I have a 45mm gauge LGB-based G-scale garden railway and want my grandson to have a push-along loco and some rolling stock for it. Can we make this with LEGO? The wheels need to be non-metal and have inner flanges. Apart from the gauge itself, it does not have to be to scale or be highly realistic. At his age, it's the scope for imaginative play with figures and loads that we're after.

1 Answer 1


The beauty of LEGO is that you can create virtually anything with it. I assume you are aware of the existence of LEGO Trains such as 60052 Cargo Train? The scale of these trains is not directly compatible with LGB's G-scale (the LEGO scale is sometimes referred to as L-Scale or L-Gauge) but many of the train elements can be used for building different scales. More details on the LEGO L-Gauge can be found here(l-gauge.org).

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Some of the train elements you want to take a look at are Wheels, Magnetic Couplings and Axles, which form the basis of any train and/or wagon.

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You will have to experiment a bit with sizing, e.g. how many bricks wide is G-scale track, and how do flange and thread dimensions of wheels work on G-scale rails. LEGO's assortment of train wheels is limited (only a few sizes), but you might want to check out Big Ben Bricks' Custom Train wheel collection for additional sizes.

You are not the first one to attempt this, though, a quick Google search showed several images and videos of LEGO trains running on G-scale track. Here is one recent video that I found interesting. The author's website (lgtrains.com) has more info on these trains.

  • Thanks Phil B. I found this very useful. In fact we don't have to worry about setting up track as my garden layout has a convenient siding/loop at a nice height next to a path where he can shunt to and fro. Main challenge is getting the gauge right, which will obviously depend on getting axles that are long enough, as 'L-scale' seems to be narrower-gauge than our 45 mm set up. Just wondering though if you know of a good Lego store we can visit in the London area or Derby-Nottingham-Leicester area.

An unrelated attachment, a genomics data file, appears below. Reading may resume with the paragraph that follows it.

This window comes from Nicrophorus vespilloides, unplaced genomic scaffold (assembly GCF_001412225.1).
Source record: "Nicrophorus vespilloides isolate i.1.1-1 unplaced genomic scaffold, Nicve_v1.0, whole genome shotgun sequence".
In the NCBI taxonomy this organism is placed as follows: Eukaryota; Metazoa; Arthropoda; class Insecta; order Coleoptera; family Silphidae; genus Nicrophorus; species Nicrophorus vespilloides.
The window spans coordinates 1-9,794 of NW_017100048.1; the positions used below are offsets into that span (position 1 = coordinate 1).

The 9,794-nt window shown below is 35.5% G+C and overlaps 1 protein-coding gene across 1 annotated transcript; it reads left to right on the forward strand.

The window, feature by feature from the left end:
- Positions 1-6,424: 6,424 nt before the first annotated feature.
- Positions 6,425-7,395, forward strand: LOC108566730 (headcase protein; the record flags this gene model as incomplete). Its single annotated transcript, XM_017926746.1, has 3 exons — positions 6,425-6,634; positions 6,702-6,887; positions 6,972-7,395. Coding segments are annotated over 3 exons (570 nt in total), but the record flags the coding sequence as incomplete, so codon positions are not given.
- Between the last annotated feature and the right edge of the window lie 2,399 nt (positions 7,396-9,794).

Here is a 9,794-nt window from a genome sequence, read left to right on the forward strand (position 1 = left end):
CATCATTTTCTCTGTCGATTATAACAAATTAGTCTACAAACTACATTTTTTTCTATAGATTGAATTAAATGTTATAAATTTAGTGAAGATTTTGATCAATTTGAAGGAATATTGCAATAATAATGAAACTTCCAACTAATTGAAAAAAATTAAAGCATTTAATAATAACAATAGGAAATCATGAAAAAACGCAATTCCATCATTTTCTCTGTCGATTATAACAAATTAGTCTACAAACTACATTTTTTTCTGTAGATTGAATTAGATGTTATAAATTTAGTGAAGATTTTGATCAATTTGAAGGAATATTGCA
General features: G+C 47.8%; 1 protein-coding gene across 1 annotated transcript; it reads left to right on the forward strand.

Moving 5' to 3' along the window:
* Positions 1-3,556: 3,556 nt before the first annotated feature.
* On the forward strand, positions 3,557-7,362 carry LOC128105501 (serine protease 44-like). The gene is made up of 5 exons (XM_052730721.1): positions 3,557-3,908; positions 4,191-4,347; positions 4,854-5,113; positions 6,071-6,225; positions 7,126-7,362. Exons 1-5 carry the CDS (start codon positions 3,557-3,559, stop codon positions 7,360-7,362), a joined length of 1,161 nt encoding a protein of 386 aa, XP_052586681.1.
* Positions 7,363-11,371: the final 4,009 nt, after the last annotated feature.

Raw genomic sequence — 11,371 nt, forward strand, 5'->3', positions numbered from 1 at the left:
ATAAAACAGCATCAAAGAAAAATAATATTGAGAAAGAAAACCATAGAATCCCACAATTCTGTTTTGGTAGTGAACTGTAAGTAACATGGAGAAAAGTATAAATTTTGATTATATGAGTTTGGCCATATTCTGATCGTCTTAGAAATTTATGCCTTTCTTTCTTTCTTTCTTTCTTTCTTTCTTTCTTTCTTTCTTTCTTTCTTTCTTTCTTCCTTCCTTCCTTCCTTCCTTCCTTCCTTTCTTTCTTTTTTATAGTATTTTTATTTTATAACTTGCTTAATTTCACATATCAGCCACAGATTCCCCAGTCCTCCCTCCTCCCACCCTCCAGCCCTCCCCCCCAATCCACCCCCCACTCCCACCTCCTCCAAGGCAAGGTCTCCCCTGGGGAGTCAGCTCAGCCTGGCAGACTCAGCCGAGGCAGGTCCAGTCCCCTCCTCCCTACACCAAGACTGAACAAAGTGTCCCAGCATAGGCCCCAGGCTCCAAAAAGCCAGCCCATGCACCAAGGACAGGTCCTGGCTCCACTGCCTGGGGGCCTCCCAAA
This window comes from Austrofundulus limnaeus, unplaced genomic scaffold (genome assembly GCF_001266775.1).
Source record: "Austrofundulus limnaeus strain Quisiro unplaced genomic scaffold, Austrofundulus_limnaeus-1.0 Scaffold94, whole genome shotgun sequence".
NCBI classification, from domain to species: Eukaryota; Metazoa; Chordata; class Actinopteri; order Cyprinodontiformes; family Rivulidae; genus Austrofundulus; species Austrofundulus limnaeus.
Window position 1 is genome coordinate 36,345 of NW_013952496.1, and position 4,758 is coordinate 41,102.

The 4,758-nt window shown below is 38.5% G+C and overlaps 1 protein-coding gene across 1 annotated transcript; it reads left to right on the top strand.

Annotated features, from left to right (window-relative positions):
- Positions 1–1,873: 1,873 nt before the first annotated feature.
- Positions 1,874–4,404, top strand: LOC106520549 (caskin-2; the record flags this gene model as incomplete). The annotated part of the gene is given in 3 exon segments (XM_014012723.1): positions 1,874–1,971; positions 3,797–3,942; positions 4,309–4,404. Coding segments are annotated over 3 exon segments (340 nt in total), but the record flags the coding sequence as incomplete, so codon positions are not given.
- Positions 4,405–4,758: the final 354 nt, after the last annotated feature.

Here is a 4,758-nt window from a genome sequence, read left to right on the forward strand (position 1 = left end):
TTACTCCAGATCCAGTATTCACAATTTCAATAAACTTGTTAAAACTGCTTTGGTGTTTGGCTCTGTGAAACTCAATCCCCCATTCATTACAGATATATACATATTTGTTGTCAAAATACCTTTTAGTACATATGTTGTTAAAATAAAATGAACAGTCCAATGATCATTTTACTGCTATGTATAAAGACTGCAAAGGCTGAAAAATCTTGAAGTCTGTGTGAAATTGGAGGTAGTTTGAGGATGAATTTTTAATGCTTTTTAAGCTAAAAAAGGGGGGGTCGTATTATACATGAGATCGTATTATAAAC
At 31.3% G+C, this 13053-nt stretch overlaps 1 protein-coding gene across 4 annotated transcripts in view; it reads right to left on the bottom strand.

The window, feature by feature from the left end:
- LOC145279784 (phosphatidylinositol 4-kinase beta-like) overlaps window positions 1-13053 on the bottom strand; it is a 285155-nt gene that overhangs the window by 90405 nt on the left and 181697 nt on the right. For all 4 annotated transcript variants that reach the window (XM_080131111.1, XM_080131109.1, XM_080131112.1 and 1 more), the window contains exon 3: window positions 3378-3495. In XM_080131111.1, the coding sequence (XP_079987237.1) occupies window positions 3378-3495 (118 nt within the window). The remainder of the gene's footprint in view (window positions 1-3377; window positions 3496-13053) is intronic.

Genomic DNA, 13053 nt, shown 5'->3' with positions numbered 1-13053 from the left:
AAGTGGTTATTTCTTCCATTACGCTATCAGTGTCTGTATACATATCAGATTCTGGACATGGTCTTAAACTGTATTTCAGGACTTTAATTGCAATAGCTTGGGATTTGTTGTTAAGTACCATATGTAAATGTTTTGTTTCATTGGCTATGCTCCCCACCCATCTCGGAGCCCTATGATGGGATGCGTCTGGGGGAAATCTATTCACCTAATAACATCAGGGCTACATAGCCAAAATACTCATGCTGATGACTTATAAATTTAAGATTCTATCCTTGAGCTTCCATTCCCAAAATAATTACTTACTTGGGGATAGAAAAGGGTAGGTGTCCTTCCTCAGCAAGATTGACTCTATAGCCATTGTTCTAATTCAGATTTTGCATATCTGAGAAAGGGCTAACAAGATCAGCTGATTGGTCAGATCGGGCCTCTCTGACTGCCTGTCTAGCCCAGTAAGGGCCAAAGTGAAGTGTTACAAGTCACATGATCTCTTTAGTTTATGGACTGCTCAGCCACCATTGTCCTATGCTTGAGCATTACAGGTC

– Railfarer
    Commented Feb 8, 2016 at 12:52
  • You can always go to a LEGO store (I'm in the US, but lived in London 15 years ago :) ) or a big toy store (Toys'r'us, Smyths) to get some inspiration, but to get the pieces I mentioned you'd need to buy several sets which will set you back quite a lot of money. It might be easier to visit Bricklink.com or BrickOwl and buy individual pieces (or get them from the Pick-A-Brick section at LEGO Shop@Home. You could use Lego Digital Designer to mock up some designs first.
    – Phil B.
    Commented Feb 8, 2016 at 14:35
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    Once again thanks Phil B for taking trouble to help so much. Things have changed so much with Lego from when I used to do (pretty simple) things with my own children. But also in UK we've lost a lot of good toy and modelling shops from many city areas like London in recent years. But I think I've located one in a big mall in W London. (BTW sorry for assuming you might have lived in UK. I didn't really take in the geographical constituency of this forum when I joined only few weeks ago).
    – Railfarer
    Commented Feb 10, 2016 at 23:39

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